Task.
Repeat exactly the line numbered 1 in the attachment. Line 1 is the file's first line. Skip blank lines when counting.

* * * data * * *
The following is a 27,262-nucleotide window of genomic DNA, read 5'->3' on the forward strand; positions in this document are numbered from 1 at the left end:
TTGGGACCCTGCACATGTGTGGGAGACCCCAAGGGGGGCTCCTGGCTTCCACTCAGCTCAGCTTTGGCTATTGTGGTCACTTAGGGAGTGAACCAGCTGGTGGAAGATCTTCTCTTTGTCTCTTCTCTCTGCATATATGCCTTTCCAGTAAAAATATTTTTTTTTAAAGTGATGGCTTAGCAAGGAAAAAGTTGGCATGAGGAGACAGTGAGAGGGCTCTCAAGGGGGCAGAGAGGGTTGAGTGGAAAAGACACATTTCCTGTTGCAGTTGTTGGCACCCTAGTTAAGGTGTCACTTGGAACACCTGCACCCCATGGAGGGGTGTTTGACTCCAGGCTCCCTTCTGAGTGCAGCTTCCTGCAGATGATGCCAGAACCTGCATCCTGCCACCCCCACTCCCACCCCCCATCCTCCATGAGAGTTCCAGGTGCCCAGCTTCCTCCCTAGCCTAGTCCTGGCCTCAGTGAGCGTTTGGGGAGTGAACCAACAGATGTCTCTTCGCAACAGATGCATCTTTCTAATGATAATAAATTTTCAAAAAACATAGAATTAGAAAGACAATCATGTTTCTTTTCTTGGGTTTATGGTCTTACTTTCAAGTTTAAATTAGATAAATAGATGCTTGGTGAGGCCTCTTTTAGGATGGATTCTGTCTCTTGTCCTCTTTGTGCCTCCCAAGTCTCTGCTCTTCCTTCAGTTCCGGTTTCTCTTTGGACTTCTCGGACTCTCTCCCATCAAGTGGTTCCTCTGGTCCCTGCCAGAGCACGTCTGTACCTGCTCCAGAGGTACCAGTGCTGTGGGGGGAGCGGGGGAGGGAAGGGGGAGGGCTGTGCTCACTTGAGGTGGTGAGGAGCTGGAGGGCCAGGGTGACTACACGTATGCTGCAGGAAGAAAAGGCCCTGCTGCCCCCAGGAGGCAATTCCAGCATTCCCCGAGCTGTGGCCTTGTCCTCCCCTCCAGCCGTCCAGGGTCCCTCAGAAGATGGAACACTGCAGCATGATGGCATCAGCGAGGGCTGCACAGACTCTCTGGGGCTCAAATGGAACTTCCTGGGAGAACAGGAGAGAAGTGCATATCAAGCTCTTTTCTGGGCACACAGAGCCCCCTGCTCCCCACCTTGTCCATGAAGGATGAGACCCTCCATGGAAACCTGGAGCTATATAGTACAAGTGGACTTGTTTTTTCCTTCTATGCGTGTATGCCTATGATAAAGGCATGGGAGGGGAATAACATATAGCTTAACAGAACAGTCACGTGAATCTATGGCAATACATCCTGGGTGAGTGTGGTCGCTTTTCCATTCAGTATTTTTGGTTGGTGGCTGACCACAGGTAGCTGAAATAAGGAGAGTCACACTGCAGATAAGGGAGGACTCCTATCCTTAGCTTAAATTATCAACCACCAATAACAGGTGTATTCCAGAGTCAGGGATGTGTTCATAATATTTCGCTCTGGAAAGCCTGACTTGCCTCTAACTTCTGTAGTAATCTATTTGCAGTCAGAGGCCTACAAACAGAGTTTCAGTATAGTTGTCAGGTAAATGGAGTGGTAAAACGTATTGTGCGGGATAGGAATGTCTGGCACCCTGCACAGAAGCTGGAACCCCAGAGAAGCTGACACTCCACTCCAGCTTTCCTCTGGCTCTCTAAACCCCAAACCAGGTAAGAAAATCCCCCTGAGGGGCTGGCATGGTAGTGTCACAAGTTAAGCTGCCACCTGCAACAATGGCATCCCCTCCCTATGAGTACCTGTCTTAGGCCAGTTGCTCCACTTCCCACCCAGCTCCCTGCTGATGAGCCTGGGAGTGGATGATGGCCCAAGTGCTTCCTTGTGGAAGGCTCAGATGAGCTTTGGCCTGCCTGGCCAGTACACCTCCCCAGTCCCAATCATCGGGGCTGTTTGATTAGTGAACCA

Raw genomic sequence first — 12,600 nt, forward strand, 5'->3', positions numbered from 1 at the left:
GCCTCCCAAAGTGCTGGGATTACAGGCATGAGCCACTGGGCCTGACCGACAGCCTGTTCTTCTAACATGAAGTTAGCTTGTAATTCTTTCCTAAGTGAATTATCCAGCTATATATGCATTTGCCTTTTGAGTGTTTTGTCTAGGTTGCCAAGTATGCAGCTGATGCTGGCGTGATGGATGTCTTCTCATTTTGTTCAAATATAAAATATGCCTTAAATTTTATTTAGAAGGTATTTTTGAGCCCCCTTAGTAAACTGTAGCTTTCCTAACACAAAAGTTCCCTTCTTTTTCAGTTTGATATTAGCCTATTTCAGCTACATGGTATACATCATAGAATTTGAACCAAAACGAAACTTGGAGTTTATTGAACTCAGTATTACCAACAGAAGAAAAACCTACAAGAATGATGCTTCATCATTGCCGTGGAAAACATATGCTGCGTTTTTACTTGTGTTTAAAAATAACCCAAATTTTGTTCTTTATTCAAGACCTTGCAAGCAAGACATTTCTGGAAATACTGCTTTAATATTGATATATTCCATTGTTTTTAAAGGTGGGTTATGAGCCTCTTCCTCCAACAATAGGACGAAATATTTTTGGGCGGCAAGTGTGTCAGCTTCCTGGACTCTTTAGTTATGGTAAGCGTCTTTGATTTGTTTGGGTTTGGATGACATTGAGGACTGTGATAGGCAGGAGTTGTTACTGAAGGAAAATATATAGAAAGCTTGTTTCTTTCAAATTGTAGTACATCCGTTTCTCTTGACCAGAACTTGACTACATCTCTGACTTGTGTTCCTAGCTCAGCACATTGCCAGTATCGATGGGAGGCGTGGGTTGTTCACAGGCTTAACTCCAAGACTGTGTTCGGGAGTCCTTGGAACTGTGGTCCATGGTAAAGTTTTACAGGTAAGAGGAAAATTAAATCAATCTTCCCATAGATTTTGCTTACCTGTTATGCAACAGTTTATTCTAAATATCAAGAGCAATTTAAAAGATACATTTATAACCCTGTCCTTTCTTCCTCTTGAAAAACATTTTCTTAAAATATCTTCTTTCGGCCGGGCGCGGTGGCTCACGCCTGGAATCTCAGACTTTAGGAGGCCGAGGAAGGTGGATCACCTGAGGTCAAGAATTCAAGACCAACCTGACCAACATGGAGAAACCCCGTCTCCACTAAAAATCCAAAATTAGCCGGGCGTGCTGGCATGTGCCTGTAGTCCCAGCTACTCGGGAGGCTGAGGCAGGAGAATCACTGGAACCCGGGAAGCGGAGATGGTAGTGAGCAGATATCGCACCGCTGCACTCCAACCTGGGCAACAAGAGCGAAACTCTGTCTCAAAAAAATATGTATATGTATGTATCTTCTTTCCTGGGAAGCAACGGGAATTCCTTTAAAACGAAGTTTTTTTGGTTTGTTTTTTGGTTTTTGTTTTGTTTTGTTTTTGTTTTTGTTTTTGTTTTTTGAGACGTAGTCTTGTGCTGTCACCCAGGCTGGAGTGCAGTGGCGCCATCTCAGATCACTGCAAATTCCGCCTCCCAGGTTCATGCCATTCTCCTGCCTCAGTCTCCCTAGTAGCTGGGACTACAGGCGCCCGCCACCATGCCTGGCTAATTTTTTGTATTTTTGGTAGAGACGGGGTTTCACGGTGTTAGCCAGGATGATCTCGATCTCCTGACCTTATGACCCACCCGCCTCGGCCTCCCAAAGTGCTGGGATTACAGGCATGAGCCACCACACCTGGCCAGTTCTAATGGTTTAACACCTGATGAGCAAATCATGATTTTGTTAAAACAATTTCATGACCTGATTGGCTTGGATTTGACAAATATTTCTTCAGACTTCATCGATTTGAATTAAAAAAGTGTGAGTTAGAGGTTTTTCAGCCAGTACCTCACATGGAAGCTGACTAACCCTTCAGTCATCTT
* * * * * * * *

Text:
The following is a 27,262-nucleotide window of genomic DNA, read 5'->3' on the forward strand; positions in this document are numbered from 1 at the left end: